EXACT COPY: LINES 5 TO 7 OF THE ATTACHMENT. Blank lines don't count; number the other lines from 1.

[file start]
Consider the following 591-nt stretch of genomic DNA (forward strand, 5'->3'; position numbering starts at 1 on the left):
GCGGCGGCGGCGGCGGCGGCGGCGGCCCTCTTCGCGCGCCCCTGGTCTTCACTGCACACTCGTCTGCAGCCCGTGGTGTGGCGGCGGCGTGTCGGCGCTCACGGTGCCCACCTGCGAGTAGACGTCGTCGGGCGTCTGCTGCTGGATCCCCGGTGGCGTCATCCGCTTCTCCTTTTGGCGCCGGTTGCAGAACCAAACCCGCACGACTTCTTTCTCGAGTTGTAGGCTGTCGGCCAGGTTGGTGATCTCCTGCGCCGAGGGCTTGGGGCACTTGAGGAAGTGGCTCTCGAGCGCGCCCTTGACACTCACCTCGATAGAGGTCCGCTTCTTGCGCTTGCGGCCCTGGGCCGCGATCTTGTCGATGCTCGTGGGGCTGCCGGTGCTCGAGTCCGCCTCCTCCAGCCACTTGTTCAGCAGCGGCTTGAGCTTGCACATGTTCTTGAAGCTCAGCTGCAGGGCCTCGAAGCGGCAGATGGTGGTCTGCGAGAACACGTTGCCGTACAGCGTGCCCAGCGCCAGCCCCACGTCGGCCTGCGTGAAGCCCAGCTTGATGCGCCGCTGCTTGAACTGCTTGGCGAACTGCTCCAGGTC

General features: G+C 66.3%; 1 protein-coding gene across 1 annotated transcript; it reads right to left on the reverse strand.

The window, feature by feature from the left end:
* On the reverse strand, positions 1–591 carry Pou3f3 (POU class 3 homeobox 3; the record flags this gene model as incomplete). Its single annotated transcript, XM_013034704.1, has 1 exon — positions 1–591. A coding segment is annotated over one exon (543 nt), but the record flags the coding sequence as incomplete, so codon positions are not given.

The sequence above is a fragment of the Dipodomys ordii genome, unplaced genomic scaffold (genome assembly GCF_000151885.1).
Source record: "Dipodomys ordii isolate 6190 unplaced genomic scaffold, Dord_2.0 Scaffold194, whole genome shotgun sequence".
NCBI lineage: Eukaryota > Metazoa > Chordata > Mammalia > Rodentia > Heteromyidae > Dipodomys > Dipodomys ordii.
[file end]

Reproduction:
* On the reverse strand, positions 1–591 carry Pou3f3 (POU class 3 homeobox 3; the record flags this gene model as incomplete). Its single annotated transcript, XM_013034704.1, has 1 exon — positions 1–591. A coding segment is annotated over one exon (543 nt), but the record flags the coding sequence as incomplete, so codon positions are not given.

The sequence above is a fragment of the Dipodomys ordii genome, unplaced genomic scaffold (genome assembly GCF_000151885.1).
Source record: "Dipodomys ordii isolate 6190 unplaced genomic scaffold, Dord_2.0 Scaffold194, whole genome shotgun sequence".